We define terms related to “the society of the spectacle” like commodity fetishism, consumerism, “proletarianization,” and alienation.
Happiness is a state of joy, we can consider happiness as a physical, mental, emotional, or even spiritual state of elation caused by higher and lower order factors.
The freedom to pursue happiness is perhaps the most basic human right, while happiness itself (as a broad concept) can be said to be the meaning of life.
We can understand happiness physiologically, psychologically, or philosophically and look for the many complex drivers and cause and affect relationships. On one level happiness is a testable chemical reaction, but on another level some of the truest words on happiness are spoken by poets. The core is simple, the mechanics complex.
Is happiness gained through aesthetic pleasures (sensual), either immediate or tactically planned, or are more ethical pleasures they key? Which one is more just, virtuous, and ethical? Either/ør is perhaps the best answer, although some (like me) claim A and B, but only in moderation with the two tempering each other.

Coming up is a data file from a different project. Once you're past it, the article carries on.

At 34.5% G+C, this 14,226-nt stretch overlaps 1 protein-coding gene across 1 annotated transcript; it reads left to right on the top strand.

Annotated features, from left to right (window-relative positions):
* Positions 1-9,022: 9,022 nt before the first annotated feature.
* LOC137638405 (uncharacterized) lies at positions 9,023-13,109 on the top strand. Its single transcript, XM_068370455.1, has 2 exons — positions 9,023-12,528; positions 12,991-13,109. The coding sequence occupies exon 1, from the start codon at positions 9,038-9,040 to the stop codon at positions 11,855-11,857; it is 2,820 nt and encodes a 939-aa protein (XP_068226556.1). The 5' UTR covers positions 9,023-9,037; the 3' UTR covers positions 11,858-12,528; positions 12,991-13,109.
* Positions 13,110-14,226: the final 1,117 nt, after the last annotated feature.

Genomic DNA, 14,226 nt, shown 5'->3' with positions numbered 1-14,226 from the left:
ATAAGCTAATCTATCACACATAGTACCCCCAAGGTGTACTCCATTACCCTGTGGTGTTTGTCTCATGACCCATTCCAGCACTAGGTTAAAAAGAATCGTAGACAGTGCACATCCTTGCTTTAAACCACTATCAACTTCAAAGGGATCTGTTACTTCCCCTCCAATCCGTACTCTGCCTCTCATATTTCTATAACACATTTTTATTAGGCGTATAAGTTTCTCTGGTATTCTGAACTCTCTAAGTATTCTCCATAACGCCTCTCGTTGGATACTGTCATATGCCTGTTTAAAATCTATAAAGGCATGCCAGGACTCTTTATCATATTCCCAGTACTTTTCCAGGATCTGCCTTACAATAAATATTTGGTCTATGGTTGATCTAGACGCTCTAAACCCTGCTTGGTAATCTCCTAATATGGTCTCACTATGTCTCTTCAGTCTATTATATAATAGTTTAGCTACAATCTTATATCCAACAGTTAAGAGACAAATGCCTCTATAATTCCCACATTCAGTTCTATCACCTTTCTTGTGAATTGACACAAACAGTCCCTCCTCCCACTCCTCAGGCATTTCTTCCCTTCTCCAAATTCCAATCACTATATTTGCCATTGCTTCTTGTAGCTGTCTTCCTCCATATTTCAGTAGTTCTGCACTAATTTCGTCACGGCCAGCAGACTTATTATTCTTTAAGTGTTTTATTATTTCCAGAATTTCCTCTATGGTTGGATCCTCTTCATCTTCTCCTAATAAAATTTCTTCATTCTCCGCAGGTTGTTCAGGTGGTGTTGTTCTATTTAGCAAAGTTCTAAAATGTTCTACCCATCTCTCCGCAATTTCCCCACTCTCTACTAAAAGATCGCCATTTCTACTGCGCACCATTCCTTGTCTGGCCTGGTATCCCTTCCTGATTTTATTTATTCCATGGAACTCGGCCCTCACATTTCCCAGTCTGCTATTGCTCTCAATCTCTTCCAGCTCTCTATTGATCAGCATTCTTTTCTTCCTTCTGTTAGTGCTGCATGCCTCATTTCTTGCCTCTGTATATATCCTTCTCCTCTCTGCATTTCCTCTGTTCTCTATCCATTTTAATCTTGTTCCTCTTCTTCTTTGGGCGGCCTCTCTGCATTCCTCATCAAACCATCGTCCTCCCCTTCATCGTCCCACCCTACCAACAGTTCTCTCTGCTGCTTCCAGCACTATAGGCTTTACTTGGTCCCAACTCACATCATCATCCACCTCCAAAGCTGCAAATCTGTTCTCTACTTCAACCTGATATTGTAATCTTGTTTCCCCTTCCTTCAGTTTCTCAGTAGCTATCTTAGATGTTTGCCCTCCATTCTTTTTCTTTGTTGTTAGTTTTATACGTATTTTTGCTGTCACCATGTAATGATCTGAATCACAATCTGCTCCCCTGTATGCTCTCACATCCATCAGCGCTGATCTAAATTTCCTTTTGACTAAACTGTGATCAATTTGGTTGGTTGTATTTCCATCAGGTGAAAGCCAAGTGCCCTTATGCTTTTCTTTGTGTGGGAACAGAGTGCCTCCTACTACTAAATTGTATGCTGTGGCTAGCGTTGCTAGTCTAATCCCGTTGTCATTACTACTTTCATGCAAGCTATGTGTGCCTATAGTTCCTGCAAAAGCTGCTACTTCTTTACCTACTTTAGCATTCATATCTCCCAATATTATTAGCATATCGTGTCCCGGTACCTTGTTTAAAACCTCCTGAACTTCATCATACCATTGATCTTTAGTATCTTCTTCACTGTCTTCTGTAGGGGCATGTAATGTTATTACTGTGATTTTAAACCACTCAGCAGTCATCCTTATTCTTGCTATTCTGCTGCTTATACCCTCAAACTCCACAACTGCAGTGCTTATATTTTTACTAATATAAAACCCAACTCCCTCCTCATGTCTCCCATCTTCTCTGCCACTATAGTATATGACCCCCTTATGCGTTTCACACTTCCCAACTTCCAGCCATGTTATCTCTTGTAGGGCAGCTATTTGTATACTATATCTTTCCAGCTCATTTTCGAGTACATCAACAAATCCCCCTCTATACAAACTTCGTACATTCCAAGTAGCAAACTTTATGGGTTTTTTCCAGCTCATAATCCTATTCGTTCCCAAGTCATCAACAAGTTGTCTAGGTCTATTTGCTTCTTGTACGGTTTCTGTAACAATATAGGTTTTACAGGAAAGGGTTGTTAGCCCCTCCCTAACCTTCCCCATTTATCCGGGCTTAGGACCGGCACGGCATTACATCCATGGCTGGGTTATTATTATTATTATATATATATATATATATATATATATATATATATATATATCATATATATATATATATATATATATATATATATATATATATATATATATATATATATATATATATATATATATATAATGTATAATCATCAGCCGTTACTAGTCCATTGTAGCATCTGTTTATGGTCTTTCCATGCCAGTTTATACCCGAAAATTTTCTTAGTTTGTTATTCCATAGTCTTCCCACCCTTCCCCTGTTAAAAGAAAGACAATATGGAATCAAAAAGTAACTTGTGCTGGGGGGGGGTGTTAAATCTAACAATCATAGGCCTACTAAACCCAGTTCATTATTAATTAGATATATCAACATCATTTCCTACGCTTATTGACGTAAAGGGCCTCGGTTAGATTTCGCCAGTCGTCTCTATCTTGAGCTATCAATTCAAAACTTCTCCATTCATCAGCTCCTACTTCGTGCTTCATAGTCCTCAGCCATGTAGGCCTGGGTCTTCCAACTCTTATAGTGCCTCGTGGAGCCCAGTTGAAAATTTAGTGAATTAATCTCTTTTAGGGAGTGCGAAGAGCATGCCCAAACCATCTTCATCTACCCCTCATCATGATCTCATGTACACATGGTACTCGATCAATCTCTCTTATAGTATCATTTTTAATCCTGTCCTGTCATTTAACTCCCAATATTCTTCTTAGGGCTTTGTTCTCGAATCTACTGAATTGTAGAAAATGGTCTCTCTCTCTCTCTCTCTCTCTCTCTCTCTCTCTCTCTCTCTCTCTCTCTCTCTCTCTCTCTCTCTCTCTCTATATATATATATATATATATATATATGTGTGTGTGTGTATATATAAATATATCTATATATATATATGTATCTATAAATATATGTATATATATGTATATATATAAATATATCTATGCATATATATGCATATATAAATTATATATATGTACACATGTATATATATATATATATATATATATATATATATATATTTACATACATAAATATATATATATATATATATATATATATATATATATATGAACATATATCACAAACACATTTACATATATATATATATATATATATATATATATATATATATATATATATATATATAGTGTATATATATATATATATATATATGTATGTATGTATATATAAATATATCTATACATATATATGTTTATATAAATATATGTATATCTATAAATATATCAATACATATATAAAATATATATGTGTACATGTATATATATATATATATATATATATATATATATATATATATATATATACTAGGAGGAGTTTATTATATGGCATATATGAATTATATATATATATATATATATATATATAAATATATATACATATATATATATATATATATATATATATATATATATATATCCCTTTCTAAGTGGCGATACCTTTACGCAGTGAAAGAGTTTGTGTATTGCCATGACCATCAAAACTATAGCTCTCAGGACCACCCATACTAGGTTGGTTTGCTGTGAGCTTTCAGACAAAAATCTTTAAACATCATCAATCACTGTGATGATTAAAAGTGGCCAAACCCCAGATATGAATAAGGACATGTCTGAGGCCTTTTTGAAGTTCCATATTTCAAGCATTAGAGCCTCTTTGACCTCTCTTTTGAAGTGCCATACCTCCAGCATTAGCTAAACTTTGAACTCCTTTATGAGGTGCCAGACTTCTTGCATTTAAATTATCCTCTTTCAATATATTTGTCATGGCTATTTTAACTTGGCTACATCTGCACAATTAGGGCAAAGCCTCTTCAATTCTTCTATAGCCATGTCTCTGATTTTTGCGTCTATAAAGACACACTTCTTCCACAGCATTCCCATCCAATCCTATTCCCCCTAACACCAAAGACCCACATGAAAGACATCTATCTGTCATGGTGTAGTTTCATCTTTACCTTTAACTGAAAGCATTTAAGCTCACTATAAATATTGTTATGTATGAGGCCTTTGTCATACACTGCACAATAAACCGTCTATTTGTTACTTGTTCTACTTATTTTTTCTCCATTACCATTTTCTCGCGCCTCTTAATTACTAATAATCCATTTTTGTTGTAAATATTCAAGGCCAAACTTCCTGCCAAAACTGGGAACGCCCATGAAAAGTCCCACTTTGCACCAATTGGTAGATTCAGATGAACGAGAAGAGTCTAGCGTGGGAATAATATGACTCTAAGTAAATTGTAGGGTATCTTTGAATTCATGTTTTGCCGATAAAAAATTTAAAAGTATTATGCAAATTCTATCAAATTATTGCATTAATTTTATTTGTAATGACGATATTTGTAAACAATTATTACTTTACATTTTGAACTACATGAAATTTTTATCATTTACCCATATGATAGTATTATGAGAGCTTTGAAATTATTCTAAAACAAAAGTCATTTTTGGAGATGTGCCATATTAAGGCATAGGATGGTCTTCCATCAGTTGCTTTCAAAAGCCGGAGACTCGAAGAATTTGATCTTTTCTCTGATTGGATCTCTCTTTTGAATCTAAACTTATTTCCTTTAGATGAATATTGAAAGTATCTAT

- “If you want happiness for an hour — take a nap.
- If you want happiness for a day — go fishing.
- If you want happiness for a year — inherit a fortune.
- If you want happiness for a lifetime — help someone else.”
– A Chinese Proverb
We present a simple self-help strategy to increase one’s feeling of fulfillment in their daily lives.
Plato’s Republic, utilitarianism, the philosophies of morality, ethics, politics, virtue, and law are all centered around one question “what is justice?” (AKA “what is fairness?”).
On this page we discuss the concepts of fairness, justice, morality, and ethics as they relate to Utilitarianism.
Social Capitalism can be defined as a socially minded form of capitalism, where the goal is doing social good, rather than just the accumulation of capital.
We examine the historical effects of social, political, and economic inequality on society to see how it has led to social unrest and events like revolutions and populist uprisings.
We present a list of vices and virtues and look at vices and virtues as understood by philosophers like Aristotle and Aquinas.
Essentialism is the idea that everything has an essence (something that “makes it, it”). Existentialism says there is no essence (no intrinsic meaning that can be confirmed by the senses or reason).
We explain Adam Smith as a Moral Philosopher, and explore how his Theory of Moral Sentiments connects to his economic theory from The Wealth of Nations.
“The invisible hand” is a term used by Adam Smith to describe the theory that self-interest leads to social and economic benefits in a free-market.